Sunday, June 20, 2010

Steet Life in Modern China

Some of you will know that I have spent most of the last month in Southern China, working in an electronics factory.

After 3 weeks of "putting up" with the basic living conditions, the squalor, squat toilets, the mad traffic and the lack of written or spoken English, I guess cabin fever begins to set in.

It came to a head last night when my boss decided that it would be good if I spent another week here, but sadly I only have a 30 day visa - so I'm back on a plane next Wednesday.

Whilst cooped up in the hotel room in the evenings - it is dark by 7:15pm, and the streets are not safe more than a few 100 metres from the hotel, you spend the time reading internet forums and blogs, listening to the BBC World Service and Radio 4 - and having a couple of beers.

Tsing Tao Beer, sells for about 30 - 45p a 600ml bottle in the convenience store around the block, but in the hotel bar, a 330ml bottle is £3.50 - talk about exploiting the guests! So I tend to support the local shopkeepers and buy my beer outside of the mad oasis, I find myself bunkered in.

The empty bottles are recyclable, and 4 bottles will fetch about 1 Yuan or 10p. Tonight I dropped off 8 empties, on the way around to the store.

At night, the streets become alive with those that perform the recycling function. Men and women on trikes and motorised 3 wheelers, tidy up the streets of all the cardboard, glass, packaging, food waste that is produced by the businesses in a busy town during the day. If it were not for these nocturnal workers the town would drown in it's own filth. Nothing goes to waste - this economy cannot afford to waste anything of value - no matter how small that value might be.

Particularly noticeable is the 3-wheelers with a couple of blue barrels on the back. These belong to the grease collectors, and they perform a nightly function of clearing the hotel and restaurant drains of the coagulated fat that collects in the grease traps. Tonight I passed a couple of them, clearing the traps of this hotel, using a sieve on the end of a bamboo pole. The stinking grease is collected in the plastic barrels and then taken somewhere where it is rendered down, filtered and probably goes towards making fuel for the basic tractors that they run around here.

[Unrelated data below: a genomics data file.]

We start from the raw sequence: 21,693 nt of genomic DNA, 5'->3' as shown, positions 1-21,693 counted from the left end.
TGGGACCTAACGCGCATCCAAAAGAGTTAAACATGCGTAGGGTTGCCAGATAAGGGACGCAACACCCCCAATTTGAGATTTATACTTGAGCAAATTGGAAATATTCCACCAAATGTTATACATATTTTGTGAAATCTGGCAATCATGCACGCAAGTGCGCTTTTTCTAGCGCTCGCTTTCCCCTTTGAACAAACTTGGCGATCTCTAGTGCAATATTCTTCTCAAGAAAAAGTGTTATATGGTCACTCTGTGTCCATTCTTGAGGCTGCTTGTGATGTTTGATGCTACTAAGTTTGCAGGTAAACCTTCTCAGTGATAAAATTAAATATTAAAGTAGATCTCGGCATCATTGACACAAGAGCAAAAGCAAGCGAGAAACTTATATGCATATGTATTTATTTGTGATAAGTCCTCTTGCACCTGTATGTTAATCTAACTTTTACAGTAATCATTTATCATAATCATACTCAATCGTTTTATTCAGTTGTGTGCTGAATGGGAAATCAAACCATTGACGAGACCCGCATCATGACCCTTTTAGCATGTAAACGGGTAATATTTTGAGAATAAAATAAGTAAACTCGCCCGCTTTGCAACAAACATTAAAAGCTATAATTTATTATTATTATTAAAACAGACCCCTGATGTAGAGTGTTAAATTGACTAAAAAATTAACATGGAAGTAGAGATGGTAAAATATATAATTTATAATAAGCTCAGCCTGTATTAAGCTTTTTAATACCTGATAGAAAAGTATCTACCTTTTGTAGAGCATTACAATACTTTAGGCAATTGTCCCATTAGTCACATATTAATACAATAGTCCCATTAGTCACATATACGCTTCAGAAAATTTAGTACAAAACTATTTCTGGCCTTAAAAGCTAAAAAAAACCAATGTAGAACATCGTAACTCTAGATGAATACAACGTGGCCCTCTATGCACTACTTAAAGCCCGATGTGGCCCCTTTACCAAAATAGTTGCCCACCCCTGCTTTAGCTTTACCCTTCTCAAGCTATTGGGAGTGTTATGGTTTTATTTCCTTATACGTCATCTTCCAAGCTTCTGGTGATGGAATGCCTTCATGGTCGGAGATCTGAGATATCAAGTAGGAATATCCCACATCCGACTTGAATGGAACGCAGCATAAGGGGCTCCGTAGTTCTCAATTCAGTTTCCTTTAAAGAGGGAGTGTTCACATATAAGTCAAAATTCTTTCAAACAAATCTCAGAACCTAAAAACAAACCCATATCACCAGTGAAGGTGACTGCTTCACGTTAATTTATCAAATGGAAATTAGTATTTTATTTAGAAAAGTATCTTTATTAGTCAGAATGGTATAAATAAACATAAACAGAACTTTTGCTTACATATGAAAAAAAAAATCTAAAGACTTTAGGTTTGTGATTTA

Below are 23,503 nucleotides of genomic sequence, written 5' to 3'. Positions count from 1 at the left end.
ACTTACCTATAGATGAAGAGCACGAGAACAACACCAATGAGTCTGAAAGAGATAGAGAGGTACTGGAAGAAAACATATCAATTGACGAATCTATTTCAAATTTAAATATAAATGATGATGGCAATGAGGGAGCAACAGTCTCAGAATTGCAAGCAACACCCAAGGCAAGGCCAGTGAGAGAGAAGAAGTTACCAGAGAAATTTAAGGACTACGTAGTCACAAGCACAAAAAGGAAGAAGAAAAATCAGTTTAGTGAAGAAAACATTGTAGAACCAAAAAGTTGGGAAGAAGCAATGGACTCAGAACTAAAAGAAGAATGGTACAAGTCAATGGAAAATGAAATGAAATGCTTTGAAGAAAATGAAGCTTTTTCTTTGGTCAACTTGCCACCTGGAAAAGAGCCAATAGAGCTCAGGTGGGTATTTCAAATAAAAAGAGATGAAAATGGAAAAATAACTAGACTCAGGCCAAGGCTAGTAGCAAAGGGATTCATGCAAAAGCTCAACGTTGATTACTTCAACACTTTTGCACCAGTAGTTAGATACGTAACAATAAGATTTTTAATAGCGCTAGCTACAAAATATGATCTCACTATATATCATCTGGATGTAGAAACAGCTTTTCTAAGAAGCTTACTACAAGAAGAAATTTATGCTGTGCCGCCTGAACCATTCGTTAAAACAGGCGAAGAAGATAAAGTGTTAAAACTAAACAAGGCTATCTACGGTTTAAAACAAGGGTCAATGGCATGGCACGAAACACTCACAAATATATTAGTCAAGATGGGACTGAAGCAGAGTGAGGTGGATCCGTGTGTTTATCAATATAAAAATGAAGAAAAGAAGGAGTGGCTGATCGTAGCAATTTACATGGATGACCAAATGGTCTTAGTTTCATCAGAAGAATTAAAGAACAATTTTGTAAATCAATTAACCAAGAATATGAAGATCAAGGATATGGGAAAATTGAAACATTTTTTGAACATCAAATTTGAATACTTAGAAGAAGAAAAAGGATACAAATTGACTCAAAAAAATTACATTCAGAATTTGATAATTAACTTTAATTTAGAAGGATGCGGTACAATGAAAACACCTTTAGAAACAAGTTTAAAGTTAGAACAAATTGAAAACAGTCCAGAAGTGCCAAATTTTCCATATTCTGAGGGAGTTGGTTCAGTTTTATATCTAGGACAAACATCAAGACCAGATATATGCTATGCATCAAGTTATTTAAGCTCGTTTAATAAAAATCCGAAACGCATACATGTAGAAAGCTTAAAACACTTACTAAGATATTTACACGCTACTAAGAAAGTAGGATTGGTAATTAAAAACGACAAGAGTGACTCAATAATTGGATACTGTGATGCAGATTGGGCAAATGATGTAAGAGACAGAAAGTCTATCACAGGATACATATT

As I left the £60 a night, 5 star hotel, I spared a thought for the old man collecting cardboard onto his tricycle at the back of the hotel. I gave him the 8 empty beer bottles, which he gratefully accepted - with not a little incredulity. The 2 yuan that these fetch, will probably mean that he eats a little better tonight.

The minimum wage for registered workers in this area is 1000 Yuan (£100) a month. For those that have migrated from the rural areas and do not have the correct urban "hukou" registration papers - their chances of a minimum wage are totally non-existent - they are not recognised by the state and have no entitlements - a virtual slave class in what was supposed to be an equal Communist society. Hence their seemingly scavenging life, not only provides an essential service for the district, but provides for them a very meagre source of income. China provides no welfare safety net for the elderly, infirm or out of work. The Hukou system has effectively forced a two tier society of the waged and the unwaged. The rural migrants do not appear on any unemployment statistics and are thus effectively hidden from the official figures - however, they are very much in existence, and very much present for those who only care to look.

So when you buy your laptops, iPhones, iPods and solar panels from China - don't worry about the factory workers. They are the lucky ones working in relatively well paid jobs. Of greater concern is their parents generation, outcast in the 1960s by Mao's radical reforms, and in 40 years are still out of kilter with "modern" China, and will remain so until they work themselves towards an early grave.

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